Cable industry responds to increased competition, says researcher

As IPTV and DTH satellite nibble away at cable’s subscribers, the industry is responding with several strategies to maintain its base and grow in the future.
In-Stat principal analyst Gerry Kaufhold says Switched Digital Video is the “game changer” that will allow cable operators to respond to the challenge of IPTV without breaking the bank.

Cable TV operators in the United States are beginning to face a challenge from alternatives like Verizon’s FiOS TV, AT&T’s U-verse, IPTV offerings for tier two and three telcos and direct-to-home satellite.

In-Stat researcher Gerry Kaufhold and an associate recently surveyed 50 U.S. cable TV system operators to learn how they’re responding to these new competitive pressures.

What they found was an industry that’s taking the shifting competitive landscape quite seriously and developing strategies to compete. IPTV Update spoke with Kaufhold to learn more about the In-Stat findings.

IPTV Update: What strategies are U.S. cable TV system operators employing to address increased competition from telco TV and direct-to -home (DTH) satellite operators?

Gerry Kaufhold: The cable industry has over 68.2 million total subscribers, and over 50 percent of these still get traditional analog cable TV service that requires no set top box, but does provide all the local TV channels for no additional cost. Satellite TV charges about $1.50 per local channel offered per month.

The first strategy we encountered was maintaining a strong commitment to local basic cable TV services, which means that most cable systems will continue to offer 60 to 80 channels of traditional analog TV service.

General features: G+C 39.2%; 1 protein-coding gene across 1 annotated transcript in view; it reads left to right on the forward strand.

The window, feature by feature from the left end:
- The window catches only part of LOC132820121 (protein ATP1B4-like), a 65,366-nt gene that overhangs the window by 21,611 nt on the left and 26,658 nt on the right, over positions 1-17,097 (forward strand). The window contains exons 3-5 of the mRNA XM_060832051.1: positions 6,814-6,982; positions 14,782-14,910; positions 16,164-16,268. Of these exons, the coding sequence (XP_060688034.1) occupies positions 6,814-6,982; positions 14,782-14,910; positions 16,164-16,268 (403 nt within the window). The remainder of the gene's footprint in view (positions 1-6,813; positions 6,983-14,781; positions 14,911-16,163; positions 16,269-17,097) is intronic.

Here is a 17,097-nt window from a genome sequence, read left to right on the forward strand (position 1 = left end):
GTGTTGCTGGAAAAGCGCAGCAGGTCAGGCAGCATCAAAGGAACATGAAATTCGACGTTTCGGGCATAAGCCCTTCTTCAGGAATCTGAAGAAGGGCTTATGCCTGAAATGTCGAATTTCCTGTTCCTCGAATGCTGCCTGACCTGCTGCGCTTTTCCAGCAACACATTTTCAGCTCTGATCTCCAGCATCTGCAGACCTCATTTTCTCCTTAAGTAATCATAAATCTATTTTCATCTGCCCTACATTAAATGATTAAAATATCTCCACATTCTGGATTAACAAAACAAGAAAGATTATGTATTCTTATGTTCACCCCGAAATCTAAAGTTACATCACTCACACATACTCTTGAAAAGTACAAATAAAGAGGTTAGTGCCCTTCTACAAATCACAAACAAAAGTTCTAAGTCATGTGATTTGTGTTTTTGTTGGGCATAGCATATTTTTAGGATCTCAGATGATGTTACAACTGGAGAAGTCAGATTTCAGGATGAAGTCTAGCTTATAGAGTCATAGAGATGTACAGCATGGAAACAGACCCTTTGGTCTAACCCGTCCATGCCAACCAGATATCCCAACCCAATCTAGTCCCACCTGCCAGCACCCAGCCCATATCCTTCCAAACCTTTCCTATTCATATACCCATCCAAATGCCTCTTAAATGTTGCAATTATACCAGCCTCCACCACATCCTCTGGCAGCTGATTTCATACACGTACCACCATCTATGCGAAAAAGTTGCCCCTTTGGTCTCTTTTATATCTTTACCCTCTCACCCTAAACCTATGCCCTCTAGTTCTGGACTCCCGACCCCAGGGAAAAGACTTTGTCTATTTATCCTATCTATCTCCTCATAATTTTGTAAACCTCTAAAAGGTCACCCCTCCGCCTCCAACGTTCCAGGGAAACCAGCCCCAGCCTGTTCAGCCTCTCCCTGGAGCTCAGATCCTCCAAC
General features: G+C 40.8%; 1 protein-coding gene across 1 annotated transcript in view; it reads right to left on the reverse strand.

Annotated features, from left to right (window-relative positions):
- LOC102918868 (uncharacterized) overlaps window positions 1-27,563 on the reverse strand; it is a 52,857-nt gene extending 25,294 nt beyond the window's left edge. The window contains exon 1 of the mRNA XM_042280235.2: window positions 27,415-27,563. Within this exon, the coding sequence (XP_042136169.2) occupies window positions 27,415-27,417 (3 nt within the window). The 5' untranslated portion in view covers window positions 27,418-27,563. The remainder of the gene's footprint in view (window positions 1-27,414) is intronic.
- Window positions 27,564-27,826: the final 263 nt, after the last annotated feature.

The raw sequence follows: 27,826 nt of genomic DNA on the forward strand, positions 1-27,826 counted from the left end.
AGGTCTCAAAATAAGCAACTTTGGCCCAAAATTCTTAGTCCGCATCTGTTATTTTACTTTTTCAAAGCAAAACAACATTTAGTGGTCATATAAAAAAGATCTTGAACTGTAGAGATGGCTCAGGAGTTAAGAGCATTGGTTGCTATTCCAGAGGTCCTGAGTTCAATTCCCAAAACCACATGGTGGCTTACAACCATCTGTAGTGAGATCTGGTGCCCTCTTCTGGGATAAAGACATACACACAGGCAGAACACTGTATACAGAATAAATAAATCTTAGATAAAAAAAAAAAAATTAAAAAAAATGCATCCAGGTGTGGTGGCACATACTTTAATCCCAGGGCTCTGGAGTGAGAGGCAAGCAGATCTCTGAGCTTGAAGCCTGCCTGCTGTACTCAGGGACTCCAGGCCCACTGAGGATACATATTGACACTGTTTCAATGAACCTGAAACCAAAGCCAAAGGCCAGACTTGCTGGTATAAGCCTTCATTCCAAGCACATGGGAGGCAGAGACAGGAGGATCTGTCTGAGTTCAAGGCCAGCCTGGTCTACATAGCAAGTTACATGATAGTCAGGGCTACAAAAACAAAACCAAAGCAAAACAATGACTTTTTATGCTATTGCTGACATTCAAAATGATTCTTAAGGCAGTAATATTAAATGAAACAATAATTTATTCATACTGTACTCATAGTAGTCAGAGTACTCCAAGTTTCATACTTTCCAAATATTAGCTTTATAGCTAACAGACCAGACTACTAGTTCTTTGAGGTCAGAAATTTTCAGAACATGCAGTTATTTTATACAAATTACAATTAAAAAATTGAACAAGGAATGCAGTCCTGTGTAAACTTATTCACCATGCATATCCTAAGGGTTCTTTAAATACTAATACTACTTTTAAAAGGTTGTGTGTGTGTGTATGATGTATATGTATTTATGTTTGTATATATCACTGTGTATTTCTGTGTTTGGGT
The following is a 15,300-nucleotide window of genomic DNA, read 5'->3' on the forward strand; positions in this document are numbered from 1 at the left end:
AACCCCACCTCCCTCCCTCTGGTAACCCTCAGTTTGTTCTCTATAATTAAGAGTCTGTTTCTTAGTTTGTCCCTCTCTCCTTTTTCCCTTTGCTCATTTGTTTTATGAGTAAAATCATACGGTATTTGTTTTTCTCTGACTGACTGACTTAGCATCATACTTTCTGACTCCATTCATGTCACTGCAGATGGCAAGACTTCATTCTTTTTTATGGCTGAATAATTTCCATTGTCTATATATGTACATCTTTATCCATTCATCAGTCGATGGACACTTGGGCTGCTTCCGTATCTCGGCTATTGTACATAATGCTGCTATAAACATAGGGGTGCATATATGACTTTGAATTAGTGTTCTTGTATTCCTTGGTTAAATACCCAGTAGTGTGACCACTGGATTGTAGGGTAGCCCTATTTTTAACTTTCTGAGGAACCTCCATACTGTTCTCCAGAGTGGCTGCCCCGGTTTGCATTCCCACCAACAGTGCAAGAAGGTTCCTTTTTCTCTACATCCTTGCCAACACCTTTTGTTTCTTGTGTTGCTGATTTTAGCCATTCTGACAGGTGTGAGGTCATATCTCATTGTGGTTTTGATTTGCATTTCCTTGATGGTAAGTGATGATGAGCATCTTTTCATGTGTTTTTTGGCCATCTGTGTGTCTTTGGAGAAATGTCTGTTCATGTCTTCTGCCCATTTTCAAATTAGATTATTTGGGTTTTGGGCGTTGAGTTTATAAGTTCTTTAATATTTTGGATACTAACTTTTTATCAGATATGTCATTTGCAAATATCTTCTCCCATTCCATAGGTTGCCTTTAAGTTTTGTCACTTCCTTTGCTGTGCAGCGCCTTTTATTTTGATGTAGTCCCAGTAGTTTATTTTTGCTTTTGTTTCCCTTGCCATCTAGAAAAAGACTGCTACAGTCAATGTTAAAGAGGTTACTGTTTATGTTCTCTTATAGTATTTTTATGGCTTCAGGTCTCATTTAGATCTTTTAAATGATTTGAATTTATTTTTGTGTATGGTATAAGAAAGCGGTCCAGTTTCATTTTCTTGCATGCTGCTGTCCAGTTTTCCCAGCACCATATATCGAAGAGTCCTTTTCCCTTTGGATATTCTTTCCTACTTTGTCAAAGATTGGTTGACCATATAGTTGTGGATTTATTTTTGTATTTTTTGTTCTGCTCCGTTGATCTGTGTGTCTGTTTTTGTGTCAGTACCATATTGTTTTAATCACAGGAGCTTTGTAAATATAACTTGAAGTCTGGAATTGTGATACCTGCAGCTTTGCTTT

During 2008 and 2009, analog basic cable TV permits local cable TV service subscribers to keep their analog TV sets “live” even after the Feb. 17, 2009 cutoff of over-the-air analog broadcast service, so this commitment by cable TV to continue support for basic, analog TV services is actually a very strong competitive advantage. Existing basic cable subscribers need not do anything regarding the analog cut off deadline, and their service will continue, unchanged. What a selling point.

The second strategy is using Switched Digital Video (SDV). Cable TV systems can dramatically expand the number of high definition TV program streams and the number of video-on-demand streams that their systems can deliver without any new bandwidth upgrades. Switched Digital Video can be a “silver bullet” for cable operators because it leverages all their past investments and reduces the capital expenditure (CapEx) need to grow their service offerings.

The third strategy is a little surprising. The cable TV/Sprint Pivot joint venture for bringing mobile phone service into the bundle to create a “quadruple play” package may have some very strong near-term upside to it. Verizon’s FiOS service offers great broadband access and digital TV services, but Verizon Wireless operates as a separate business unit.

It will take some intense work for the telco TV operators to create a corporate culture that gets them to the quadruple play. During the next 18 months, the local cable operators will be offering some very interesting quadruple play bundles that may have some strong near-term competitive advantages. Here is a key point: Cable TV’s Pivot mobile service does not have to grab millions of subscribers to be successful. If they can sign up a few tens of thousands of subscribers in each market, it still represents significant new revenues for each cable TV system that has it.

IPTV Update: Did your research indicate switched digital architecture will play into staying competitive, particularly in light of the coming bandwidth crisis facing cable?

Gerry Kaufhold: I wouldn’t use the term “bandwidth crisis.” If there was a “bandwidth crisis” then cable operators would be “harvesting” some of their lesser-used analog TV channels.

Switched Digital Video certainly gives cable operators a great deal more control of how they manage their bandwidth. It’s important to understand that Switched Digital Video provides real-time, instantaneous re-allocation of the cable TV system’s digital bandwidth.